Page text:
Similarly, from an individual perspective, the lack of notification in these instances is enormously problematic. In many instances it's not clear that there is a legal restriction, a gag order. There has been in some other legislation. There is not necessarily under PIPEDA a gag order in many of these instances. What is simply happening is that there is a refusal or a decision not to disclose these kinds of requests.
    I would argue that in sensitive law enforcement cases, law enforcement can get the necessary warrant and order to ensure that there is no disclosure where they think that will cause harm, but in other instances it's wholly appropriate for the telecom company, or whatever the intermediary happens to be, to notify the subscriber or their customer that their information has been disclosed.
    Mr. Turk.
    I share the view that the number of 1.2 million likely underestimates the requests.
    Rather than just repeat what Mr. Geist is saying, because I'm in agreement with it, I think the police currently have the tools to do what they need to do. I think having the standard of reasonable grounds to believe as a condition of being able to get access to transmission data or content is a reasonable standard and should be maintained.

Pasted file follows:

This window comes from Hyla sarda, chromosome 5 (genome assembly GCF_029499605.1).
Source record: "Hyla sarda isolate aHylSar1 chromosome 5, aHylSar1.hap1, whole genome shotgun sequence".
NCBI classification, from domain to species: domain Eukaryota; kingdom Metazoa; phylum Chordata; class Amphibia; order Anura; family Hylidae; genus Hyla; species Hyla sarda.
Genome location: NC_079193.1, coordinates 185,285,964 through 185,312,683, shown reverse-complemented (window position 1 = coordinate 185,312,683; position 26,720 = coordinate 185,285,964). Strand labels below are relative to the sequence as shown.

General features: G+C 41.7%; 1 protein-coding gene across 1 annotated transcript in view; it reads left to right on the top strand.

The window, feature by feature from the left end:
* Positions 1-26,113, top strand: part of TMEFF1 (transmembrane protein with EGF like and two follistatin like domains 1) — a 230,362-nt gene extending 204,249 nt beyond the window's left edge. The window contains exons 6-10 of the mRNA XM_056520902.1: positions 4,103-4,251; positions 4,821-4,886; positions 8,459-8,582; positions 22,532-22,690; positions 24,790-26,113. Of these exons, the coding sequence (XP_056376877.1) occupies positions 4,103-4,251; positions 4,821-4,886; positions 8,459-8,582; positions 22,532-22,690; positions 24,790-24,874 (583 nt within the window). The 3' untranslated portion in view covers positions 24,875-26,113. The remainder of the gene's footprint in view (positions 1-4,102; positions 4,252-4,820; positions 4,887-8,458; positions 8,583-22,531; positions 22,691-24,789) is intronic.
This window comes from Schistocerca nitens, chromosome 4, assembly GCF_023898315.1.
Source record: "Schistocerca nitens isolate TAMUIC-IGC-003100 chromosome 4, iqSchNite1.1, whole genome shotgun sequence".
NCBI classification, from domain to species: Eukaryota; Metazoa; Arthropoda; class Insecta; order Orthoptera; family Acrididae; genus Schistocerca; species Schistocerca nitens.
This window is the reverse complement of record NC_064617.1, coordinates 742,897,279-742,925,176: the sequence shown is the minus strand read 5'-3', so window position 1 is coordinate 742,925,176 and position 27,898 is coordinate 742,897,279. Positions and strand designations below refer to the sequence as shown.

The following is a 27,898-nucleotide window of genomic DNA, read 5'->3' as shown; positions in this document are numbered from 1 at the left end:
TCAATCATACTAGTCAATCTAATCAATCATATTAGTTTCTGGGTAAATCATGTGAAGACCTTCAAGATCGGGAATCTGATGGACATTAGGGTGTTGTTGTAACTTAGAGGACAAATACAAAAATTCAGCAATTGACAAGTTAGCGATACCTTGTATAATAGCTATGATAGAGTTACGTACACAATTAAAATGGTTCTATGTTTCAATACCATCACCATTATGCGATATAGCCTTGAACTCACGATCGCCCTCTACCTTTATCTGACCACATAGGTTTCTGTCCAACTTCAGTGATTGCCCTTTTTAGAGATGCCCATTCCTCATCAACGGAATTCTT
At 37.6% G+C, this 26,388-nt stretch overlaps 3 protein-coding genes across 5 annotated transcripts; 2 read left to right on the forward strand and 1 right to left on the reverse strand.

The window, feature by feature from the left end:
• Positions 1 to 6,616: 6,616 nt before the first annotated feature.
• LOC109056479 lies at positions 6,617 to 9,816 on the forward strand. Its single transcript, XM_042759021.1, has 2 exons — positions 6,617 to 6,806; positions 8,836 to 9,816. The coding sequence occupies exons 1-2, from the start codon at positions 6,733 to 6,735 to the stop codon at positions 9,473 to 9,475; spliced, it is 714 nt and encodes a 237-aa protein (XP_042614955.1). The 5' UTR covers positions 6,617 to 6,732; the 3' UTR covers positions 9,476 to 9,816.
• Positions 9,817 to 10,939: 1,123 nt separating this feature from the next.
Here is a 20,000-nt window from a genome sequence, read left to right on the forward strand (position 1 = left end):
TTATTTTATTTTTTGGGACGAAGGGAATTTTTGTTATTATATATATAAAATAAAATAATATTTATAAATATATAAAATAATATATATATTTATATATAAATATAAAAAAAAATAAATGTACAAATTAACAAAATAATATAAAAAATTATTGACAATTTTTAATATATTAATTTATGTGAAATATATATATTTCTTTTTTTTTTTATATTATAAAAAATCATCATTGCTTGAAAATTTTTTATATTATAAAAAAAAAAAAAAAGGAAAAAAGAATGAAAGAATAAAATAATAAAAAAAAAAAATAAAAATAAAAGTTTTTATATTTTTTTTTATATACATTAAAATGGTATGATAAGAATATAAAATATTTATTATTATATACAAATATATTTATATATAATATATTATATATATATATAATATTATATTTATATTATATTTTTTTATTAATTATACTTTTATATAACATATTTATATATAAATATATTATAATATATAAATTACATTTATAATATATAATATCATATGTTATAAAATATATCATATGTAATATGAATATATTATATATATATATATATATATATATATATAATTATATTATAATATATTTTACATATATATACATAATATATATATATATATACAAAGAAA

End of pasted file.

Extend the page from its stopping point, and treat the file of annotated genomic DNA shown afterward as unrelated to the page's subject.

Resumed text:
I am also deeply concerned about the apparent lesser transparency in Canada than in the United States and the lesser sense of responsibility of protecting their customers that Canadian Internet service providers seem to have. This bill will only worsen that situation.



    Thank you.
    We see that the lack of transparency seems to be a major issue. I agree that this 1.2 million figure was achieved even without all telecom companies answering the commissioner's question. In the absence of that question, we would have never known what the situation was, and that is very problematic.
    When we debate these issues in the House of Commons, we are always being told that this information can be found in a phone book. However, that is completely false. An IP address can reveal a great deal about an individual, just as metadata can.
    Mr. Geist, you gave us some idea of what an IP address is and what it can reveal about an individual. Can you elaborate on that?